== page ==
DVD Review: God Bless Ozzy Osbourne

Ozzy is different things to different people: the lead singer of Black Sabbath, one of the most important bands in the history of heavy metal; the guy with the very successful solo career in the '80s and '90s, thanks to albums like Blizzard Of Ozz, Diary Of A Madman, Bark At The Moon, and No More Tears; the man responsible for Ozzfest; the doddering and incoherent patriarch of The Osbournes; and as the husband to the lady on America's Got Talent and The Talk. God Bless Ozzy Osbourne, a new documentary now available on DVD, shows that all of these are just pieces to the puzzle that make up Ozzy Osbourne.

God Bless Ozzy Osbourne is more or less a love letter from Jack Osbourne, Ozzy's son, to his Dad. But this documentary is anything but lovey-dovey. While Ozzy is painted as a man who rose from nothing to become an extremely successful singer/entertainer, it also shows a man who was seldom there for his five children, who was addicted to drugs and alcohol, and who often did outlandish things backstage (when Motley Crue's Tommy Lee thinks you're too extreme, you might have a bit of a problem). Along the way, we see Ozzy's childhood home, old pictures, and are treated to interviews with Randy Rhoads, members of Sabbath, his family, Lee, Henry Rollins, John Frusciante (Red Hot Chili Peppers), Paul McCartney, and Ozzy himself. Directed by Mike Piscitelli and Mike Fleiss (who has somehow managed to be involved with this, the TV show The Bachelor, and Eli Roth's Hostel), we learn about Ozzy's battle with dyslexia, the cereal boxes of cocaine that were delivered during the recording of Sabbath's Volume 4, the song that made Ozzy want to be a singer (The Beatles' "She Loves You"), and the reason he was so incoherent on The Osbournes (he was stoned out his mind the entire time; in current interviews, where he is clean and sober, he sounds like an entirely different person). The documentary is over two hours in length, and you also get a charming and sweet Q&A with Ozzy and Jack that runs around 19 minutes, as well as eight deleted scenes that clock in at 14 minutes total. That's a lot of Ozzy!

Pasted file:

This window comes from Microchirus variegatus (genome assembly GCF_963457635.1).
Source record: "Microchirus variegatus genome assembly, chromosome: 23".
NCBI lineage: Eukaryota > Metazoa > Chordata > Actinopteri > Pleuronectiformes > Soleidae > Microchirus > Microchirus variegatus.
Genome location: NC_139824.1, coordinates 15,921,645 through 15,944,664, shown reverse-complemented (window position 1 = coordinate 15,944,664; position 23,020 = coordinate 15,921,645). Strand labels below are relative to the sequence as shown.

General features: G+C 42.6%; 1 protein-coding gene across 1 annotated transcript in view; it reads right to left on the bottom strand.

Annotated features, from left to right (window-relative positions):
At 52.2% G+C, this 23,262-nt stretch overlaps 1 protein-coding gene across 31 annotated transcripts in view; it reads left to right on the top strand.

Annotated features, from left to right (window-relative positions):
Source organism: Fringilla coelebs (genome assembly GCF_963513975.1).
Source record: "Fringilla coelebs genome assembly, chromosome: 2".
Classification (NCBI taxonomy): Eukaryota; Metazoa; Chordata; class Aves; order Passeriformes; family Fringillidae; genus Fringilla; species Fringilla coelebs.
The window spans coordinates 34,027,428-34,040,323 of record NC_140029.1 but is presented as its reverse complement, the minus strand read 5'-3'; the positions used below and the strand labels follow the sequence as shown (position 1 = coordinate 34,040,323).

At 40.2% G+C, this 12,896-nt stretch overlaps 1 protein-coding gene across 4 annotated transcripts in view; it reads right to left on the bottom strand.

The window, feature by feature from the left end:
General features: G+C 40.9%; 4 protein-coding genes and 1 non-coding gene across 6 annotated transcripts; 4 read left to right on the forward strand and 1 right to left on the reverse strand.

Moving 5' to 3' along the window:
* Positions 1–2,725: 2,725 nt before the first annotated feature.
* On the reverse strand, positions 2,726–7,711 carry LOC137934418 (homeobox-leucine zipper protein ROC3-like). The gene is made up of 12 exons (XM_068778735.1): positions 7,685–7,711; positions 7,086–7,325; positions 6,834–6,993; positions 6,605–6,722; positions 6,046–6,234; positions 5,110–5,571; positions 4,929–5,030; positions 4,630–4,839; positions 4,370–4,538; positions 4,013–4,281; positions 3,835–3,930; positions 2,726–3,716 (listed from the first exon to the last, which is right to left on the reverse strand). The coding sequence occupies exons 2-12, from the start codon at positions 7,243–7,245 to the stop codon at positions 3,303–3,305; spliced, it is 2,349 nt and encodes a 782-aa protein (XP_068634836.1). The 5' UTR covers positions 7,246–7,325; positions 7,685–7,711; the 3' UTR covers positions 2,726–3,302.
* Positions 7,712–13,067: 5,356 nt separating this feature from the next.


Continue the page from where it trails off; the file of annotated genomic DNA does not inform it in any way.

God Bless Ozzy Osbourne is a great little film, perfect for anyone who's a fan of Ozzy, rock n' roll, or VH1's Behind The Music. Jack Osbourned said his goal with God Bless Ozzy Osbourne was to highlight who Ozzy actually is, not the rock star or the guy from The Osbournes. I'd say he succeeded.

All aboard!

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